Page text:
Public Protector Thuli Madonsela. File Photo: Oupa Mokoena

Pretoria - Members of Parliament have dismissed most of the complaints against Public Protector Thuli Madonsela made by her outgoing deputy as “internal office politics”.

This was how Luwellyn Landers, chairman of the National Assembly’s justice oversight committee, on Tuesday described the bulk of complaints presented against Madonsela’s office by Deputy Public Protector Mamiki Shai.

Shai is to vacate her office on Friday to make way for the new appointment, Kevin Malunga.

She said she had worked under “unbearable” conditions under Madonsela. In the office there were no clear divisions of power and an unsatisfactory delegation of tasks, she claimed. There was also no proper code of conduct or dispute resolution system - and a climate of victimisation when staff members of the 250 to 300-strong public protector’s office wanted to come forward with complaints.

Shai did not want the next deputy public protector to experience what she had experienced, she told the committee.

Shai said she had been determined to finish her seven years in office, but Madonsela was “somebody I would not want to work with or even befriend after the 30th [of this month]”.

“I came as an expert in law with a lot of qualifications and so much to give… It kills the self-esteem when you cannot think unless you are told to think, or initiate unless told to initiate.”

Shai was questioned on a dossier she submitted to Parliament last month. In it she criticised the way Madonsela handled cases and raised allegations of nepotism, favouritism and political bias, as well as depicting Madonsela as power crazy.

The committee also dealt with anonymous complaints forwarded to it.

In a meeting that lasted more than three hours, Shai described how, when she was sick in hospital after a “terrible accident” in 2010, she’d been visited by a senior staffer and pushed to sign a document which, it later emerged, was used to facilitate a bonus for the chief executive of the public protector’s office.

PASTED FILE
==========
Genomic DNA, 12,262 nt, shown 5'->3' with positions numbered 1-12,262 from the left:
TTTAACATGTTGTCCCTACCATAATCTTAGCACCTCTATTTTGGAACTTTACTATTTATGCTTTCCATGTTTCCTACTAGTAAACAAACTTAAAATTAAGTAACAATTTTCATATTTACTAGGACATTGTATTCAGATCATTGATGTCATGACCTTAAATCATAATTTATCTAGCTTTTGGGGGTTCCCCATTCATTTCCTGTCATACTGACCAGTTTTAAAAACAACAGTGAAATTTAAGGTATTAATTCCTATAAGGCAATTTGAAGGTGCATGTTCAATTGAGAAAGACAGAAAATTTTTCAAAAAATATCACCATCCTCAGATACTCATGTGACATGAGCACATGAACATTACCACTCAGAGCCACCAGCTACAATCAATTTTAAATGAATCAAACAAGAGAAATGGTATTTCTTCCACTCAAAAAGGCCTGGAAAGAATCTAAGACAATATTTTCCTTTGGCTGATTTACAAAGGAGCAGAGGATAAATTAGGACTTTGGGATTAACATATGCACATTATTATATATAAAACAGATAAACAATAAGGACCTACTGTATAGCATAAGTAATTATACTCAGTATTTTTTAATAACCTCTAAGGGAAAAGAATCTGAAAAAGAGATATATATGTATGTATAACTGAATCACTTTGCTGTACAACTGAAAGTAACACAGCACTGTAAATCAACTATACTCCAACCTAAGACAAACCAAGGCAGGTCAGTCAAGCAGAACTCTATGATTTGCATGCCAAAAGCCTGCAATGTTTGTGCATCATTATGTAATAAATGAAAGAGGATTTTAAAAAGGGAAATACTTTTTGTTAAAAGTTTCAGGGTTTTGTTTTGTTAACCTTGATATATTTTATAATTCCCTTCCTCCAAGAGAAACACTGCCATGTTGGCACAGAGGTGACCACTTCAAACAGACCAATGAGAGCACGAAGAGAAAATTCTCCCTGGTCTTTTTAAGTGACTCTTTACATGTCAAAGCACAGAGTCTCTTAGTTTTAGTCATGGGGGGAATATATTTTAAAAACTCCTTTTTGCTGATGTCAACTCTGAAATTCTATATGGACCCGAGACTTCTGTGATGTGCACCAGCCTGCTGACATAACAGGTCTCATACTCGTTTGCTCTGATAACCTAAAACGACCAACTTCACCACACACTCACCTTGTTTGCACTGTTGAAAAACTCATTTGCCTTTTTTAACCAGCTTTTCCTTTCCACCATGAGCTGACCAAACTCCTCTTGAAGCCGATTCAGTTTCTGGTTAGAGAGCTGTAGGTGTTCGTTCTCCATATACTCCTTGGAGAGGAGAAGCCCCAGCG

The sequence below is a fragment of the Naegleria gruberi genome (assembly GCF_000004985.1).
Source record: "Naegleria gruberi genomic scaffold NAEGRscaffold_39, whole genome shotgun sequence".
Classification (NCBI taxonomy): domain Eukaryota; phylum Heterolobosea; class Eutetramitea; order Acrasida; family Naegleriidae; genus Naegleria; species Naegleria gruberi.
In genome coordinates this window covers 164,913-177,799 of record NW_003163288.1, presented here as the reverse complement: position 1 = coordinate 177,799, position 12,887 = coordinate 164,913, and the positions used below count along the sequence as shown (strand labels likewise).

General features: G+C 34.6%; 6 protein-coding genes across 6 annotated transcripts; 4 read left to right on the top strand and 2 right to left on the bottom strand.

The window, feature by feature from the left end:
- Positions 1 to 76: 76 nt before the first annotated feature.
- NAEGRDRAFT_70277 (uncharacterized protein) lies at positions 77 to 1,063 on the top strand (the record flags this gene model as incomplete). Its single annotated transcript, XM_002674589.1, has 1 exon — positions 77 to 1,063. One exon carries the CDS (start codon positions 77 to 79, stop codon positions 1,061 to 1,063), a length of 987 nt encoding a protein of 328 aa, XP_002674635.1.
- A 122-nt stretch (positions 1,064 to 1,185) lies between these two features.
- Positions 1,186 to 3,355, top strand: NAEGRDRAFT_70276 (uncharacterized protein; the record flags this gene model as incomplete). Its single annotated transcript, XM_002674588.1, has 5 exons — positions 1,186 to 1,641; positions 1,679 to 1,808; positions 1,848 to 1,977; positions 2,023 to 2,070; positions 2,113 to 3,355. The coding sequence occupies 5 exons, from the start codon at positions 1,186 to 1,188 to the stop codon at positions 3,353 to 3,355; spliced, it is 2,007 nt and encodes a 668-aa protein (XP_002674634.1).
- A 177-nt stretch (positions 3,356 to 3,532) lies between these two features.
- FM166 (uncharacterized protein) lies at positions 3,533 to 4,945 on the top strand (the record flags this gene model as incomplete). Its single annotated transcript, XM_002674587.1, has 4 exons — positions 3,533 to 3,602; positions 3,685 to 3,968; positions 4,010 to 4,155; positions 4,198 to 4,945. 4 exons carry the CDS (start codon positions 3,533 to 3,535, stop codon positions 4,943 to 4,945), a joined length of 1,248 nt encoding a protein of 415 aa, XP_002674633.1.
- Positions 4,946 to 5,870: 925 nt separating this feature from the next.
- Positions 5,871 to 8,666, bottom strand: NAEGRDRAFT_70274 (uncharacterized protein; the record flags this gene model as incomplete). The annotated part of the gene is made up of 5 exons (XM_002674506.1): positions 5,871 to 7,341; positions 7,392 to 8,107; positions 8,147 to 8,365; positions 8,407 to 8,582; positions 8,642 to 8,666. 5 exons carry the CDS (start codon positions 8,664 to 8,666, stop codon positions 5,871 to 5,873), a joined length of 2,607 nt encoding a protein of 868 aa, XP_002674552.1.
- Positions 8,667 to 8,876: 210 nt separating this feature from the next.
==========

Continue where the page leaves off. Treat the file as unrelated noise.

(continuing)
She said the matter was being investigated by the police but was unable to provide the committee with the case number or the name of the investigating officer.

Among Shai’s complaints were the criteria used by Madonsela for sending staff members overseas.

She also complained that “documents are manipulated and signatures pasted on documents - as I had that experience myself”, and alleged that external firms and friends of the chief executive were getting inflated tenders.

An irate Dene Smuts of the DA said the “very busy” committee had sat for hours and “been expected to read documentation at least six inches high from various sources… to attend to what is essentially office politics. I do not think it is appropriate for a committee of the National Assembly to have to attend to such matters,” Smuts said.

“A filter will have to be found to ensure something like this does not progress to this point again.”

Shai “has not been a happy camper… this is clear. But her season is now over. I don’t wish to express sympathy or otherwise, that would not be appropriate.

“What we have to establish is whether there have been actual offences [or] potential disciplinary transgressions... the appropriate place to take that matter further is when we invite the public protector herself early in the new year.”

Landers said the committee had agreed to look at the complaints because Madonsela had asked it to. He would highlight issues she should respond to when she attends a committee meeting next year.

Political Bureau